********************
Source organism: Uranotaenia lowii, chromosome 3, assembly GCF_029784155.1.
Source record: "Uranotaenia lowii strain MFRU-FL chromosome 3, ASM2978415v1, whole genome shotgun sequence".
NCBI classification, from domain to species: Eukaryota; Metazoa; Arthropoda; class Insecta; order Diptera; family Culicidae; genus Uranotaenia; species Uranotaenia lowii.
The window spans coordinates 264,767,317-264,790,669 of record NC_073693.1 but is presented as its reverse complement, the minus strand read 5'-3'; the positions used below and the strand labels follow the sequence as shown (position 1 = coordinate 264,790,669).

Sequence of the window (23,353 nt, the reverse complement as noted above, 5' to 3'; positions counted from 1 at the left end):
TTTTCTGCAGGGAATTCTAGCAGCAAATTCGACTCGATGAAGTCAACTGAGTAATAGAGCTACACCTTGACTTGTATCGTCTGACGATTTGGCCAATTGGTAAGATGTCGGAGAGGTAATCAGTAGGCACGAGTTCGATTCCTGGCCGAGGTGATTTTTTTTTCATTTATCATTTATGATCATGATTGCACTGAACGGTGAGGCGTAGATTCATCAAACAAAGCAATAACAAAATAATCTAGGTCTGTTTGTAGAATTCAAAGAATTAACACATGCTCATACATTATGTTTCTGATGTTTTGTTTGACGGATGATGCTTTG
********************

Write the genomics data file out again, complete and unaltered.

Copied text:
Source organism: Uranotaenia lowii, chromosome 3, assembly GCF_029784155.1.
Source record: "Uranotaenia lowii strain MFRU-FL chromosome 3, ASM2978415v1, whole genome shotgun sequence".
NCBI classification, from domain to species: Eukaryota; Metazoa; Arthropoda; class Insecta; order Diptera; family Culicidae; genus Uranotaenia; species Uranotaenia lowii.
The window spans coordinates 264,767,317-264,790,669 of record NC_073693.1 but is presented as its reverse complement, the minus strand read 5'-3'; the positions used below and the strand labels follow the sequence as shown (position 1 = coordinate 264,790,669).

Sequence of the window (23,353 nt, the reverse complement as noted above, 5' to 3'; positions counted from 1 at the left end):
TTTTCTGCAGGGAATTCTAGCAGCAAATTCGACTCGATGAAGTCAACTGAGTAATAGAGCTACACCTTGACTTGTATCGTCTGACGATTTGGCCAATTGGTAAGATGTCGGAGAGGTAATCAGTAGGCACGAGTTCGATTCCTGGCCGAGGTGATTTTTTTTTCATTTATCATTTATGATCATGATTGCACTGAACGGTGAGGCGTAGATTCATCAAACAAAGCAATAACAAAATAATCTAGGTCTGTTTGTAGAATTCAAAGAATTAACACATGCTCATACATTATGTTTCTGATGTTTTGTTTGACGGATGATGCTTTG